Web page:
Cheval Passion – Le Salon de Cheval Part 1
What’s it all about? My preferred translation is Horse Crazy – The Horse Show, but a more literal translation for “Cheval Passion” is “Horse Love” or “Horse Passion.” It’s certainly very different to any horse event I’ve ever attended before.
Mention “Horse Show” to any Irish Person and they will most likely think of the Dublin Horse Show, which I blogged about last August.
There’s a lot going on at the Dublin Horse Show :
- showing classes for ponies and horses, in-hand or ridden;
- Pony Club games and the Pony Club combined training finals;
- Riding Club show-jumping finals;
- a variety of equestrian demonstrations of all types;
- a vast trade and exhibition hall, with a wide variety of horsey and non-horsey stands
but, head and shoulders above all these, there is show-jumping. Dublin is a hugely important venue for both National and International show-jumpers, and they take centre stage throughout the week, with two show-jumping arenas on the go from dawn to dusk for the whole five days.
So is Cheval Passion anything like that? We-e-e-ell, sort of.
- Yes, there are showing classes, but they’re more a shop window for different studs and breeders to show off their youngstock and stallions. I’m not sure there is even prize money on offer.
- Pony Clubs get a day all to themselves – it’s called Pony Passion, it takes place on the first day of the show and it gives youngsters from all around Provençe the chance to participate in games and displays.
- there are six large trade halls, jam-packed with equestrian must-haves of all descriptions – you would need at least a week to get around them all! A big difference from Dublin is that the trade stands are exclusively equestrian – no antiques or jewellery to be seen, unless they’ve got a horsey theme!
- there were two arenas devoted to Tri de Betail (cattle cutting), one of which was solely for Camargue horses, the other being for cow horses of all breeds and backgrounds.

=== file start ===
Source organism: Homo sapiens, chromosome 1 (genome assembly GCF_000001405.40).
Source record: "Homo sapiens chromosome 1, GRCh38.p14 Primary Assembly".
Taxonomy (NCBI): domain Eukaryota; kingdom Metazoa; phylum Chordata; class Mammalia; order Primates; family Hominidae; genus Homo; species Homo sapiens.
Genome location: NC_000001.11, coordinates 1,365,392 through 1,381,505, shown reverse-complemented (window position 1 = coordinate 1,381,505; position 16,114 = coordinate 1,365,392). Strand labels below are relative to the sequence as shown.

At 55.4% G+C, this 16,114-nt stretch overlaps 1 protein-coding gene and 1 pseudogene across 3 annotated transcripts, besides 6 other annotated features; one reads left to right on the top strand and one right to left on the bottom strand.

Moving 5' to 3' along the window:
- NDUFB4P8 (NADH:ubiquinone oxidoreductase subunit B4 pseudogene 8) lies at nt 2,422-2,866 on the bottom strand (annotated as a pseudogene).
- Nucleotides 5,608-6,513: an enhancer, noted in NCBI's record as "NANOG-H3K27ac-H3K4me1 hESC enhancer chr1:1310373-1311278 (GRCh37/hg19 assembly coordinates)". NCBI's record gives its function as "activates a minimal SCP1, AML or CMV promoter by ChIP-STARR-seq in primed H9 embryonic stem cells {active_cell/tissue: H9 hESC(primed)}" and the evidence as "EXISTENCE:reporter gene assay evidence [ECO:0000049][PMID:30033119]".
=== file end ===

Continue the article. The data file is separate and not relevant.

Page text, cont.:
- one arena was also reserved for Horseball over the weekend, where the finals of the Championnat de France Pro-Elite was taking place – heart-stopping stuff!
However, there is no show-jumping at all (although the Iberian horses are expected to pop over a small obstacle during two of their competitions).
Tremendous variety, to be sure, but there’s more, and it is what seems to be the heart of Cheval Passion – the Equestrian Performances.
There are four halls devoted to Cabaret Équestre, where you can sit and enjoy your lunch while watching a show unfold in the arena in the middle of the hall. Tables and chairs are crammed around two or three sides of the arena, with the seats at ringside being the most popular (of course!). On top of these “lesser” shows, you’ve got Les Crinières d’Or, a twice daily show of the very best of Equestrian performers. Lorenzo, the Flying Frenchman, is a regular here, but this year there were also displays from the Haras National (the National Stud), the Régiment de Cavalerie de la Garde Républicaine (the French equivalent of the Horse Guards), a number of Liberty horse, vaulting and Haute École performances, as well as what could only be described as Horse Ballet.
We had the Hyper-Terriers with us and dogs are not allowed into the Crinières d’Or, so I’m afraid I can’t say much about that, seeing as we didn’t get to see it. Maybe next year…
The first thing we saw when we arrived was Tri de Bétail – cattle sorting, literally – going on in an arena near the entrance. We stood and watched for a while, snapping off photos all the time. With two of us firing our cameras, we took quite a lot of shots – here’s some of the best :
This slideshow is a combination of both of our photos taken over the two days. On the first day, it was a team competition – what they call Team Penning in the US, I think. Teams of three entered the arena, they were given a number (“four” “seven” etc) and then they had to take it in turn to cut a cow, tagged with the appropriate number, out of the herd. The team members not actively cutting kept the already separated beasts at the far end of the arena.
On the second day, it was an individual class and was a much quicker affair. Each rider had to select a cow with the given number, cut it from the herd, chase it to the far end of the arena and then steer it into a pen, from which it could make its way down a chute to rejoin the herd.